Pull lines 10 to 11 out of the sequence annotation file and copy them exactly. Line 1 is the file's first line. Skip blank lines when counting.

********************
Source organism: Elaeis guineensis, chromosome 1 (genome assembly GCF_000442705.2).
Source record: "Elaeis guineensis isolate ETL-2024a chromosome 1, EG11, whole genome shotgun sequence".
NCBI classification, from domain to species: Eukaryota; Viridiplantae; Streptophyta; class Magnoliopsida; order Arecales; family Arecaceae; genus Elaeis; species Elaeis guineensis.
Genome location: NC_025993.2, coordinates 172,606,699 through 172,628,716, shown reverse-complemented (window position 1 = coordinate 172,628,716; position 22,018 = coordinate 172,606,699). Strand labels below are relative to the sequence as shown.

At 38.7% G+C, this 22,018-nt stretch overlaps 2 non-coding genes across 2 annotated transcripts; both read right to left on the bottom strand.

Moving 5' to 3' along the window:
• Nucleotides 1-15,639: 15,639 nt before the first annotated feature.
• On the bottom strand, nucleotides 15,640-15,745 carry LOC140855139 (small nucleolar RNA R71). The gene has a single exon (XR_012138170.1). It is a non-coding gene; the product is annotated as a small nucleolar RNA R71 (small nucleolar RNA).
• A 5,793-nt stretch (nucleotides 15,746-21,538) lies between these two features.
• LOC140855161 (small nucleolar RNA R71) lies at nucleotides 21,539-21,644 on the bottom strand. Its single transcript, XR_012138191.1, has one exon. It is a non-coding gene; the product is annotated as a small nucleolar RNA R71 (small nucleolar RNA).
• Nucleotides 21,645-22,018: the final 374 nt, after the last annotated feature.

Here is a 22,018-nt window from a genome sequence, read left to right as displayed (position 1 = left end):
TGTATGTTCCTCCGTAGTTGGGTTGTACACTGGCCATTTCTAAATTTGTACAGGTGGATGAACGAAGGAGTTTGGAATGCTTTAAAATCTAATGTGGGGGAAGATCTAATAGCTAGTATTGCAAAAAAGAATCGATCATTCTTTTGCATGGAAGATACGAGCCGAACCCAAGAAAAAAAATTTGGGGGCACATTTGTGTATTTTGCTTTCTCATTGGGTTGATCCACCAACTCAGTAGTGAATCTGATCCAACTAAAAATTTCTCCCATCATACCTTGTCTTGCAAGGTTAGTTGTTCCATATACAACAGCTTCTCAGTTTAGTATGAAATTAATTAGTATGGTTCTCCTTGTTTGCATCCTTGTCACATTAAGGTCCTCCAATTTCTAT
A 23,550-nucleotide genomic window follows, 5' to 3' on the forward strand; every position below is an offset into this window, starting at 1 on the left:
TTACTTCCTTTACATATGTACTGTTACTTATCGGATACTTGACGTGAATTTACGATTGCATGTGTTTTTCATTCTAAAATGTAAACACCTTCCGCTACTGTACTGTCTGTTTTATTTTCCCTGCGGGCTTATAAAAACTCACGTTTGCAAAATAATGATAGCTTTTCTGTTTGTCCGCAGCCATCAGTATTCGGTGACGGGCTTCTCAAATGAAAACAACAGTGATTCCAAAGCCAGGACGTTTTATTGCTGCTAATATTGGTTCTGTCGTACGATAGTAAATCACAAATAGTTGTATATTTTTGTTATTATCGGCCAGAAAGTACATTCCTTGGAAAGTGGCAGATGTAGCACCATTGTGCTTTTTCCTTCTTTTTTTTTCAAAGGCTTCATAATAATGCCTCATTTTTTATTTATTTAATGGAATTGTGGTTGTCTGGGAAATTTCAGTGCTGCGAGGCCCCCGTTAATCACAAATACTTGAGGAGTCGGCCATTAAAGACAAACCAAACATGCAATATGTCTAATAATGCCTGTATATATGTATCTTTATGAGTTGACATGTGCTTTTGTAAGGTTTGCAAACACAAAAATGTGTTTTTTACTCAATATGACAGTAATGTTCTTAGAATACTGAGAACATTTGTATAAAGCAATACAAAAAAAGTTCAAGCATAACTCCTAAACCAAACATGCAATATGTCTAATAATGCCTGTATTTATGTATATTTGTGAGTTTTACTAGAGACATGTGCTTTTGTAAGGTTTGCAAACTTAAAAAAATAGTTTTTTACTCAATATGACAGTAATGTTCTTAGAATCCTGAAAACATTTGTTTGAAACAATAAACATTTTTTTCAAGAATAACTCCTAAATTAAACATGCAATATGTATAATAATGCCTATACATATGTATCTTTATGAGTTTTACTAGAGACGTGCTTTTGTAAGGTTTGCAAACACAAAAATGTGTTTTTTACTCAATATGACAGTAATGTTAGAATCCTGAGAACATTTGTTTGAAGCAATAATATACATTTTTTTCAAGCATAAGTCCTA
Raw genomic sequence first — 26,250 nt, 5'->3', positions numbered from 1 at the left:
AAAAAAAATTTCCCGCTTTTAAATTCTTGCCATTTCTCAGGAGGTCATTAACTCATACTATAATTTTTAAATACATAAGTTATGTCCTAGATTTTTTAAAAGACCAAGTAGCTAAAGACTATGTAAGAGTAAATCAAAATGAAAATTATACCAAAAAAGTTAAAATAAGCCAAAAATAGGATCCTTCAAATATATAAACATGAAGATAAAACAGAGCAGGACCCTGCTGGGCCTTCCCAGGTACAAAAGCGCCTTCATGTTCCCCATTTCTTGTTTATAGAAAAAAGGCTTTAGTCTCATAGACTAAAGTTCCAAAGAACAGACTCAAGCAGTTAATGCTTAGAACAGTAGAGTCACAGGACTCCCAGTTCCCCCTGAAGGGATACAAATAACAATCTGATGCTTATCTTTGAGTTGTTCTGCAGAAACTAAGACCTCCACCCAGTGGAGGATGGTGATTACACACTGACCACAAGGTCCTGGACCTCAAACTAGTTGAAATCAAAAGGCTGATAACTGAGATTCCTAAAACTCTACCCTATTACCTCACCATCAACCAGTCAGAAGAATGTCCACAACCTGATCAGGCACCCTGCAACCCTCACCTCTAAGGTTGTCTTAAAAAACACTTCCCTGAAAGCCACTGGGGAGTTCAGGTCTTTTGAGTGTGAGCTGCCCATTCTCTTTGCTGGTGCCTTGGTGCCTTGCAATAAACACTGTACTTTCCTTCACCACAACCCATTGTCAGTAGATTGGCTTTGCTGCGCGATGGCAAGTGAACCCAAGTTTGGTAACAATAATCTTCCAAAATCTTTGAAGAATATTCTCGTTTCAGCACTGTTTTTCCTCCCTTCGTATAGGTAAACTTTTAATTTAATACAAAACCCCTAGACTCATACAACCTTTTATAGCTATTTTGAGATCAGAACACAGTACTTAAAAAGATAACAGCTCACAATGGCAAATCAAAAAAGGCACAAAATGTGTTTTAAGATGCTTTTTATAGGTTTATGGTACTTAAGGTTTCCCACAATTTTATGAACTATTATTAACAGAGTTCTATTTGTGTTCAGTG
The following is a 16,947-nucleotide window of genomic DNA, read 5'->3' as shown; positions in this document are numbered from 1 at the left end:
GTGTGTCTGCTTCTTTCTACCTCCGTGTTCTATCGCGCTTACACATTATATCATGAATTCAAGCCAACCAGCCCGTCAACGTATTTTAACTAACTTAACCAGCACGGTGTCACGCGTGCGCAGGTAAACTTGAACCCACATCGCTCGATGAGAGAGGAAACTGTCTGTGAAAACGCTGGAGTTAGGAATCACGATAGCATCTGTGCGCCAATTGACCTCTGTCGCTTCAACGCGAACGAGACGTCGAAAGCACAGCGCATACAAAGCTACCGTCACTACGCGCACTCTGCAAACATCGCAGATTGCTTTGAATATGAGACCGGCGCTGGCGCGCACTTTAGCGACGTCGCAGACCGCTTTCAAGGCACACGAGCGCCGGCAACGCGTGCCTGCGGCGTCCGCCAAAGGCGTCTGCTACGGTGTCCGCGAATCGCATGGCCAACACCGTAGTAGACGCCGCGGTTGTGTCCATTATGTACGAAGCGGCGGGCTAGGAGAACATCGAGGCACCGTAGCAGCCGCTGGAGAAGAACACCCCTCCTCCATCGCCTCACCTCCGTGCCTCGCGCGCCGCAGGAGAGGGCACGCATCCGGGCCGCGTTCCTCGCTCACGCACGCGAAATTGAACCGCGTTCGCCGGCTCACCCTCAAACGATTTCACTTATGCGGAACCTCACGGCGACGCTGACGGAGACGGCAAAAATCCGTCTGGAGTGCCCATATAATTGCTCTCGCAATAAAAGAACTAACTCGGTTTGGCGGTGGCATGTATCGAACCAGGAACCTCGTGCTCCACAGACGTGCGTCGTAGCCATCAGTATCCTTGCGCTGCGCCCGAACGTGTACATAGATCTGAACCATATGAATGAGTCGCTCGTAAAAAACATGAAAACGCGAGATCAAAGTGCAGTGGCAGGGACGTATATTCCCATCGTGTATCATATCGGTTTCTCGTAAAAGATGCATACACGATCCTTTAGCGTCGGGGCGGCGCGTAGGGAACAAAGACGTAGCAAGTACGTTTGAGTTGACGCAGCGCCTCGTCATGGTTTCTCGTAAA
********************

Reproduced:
• LOC140855161 (small nucleolar RNA R71) lies at nucleotides 21,539-21,644 on the bottom strand. Its single transcript, XR_012138191.1, has one exon. It is a non-coding gene; the product is annotated as a small nucleolar RNA R71 (small nucleolar RNA).
• Nucleotides 21,645-22,018: the final 374 nt, after the last annotated feature.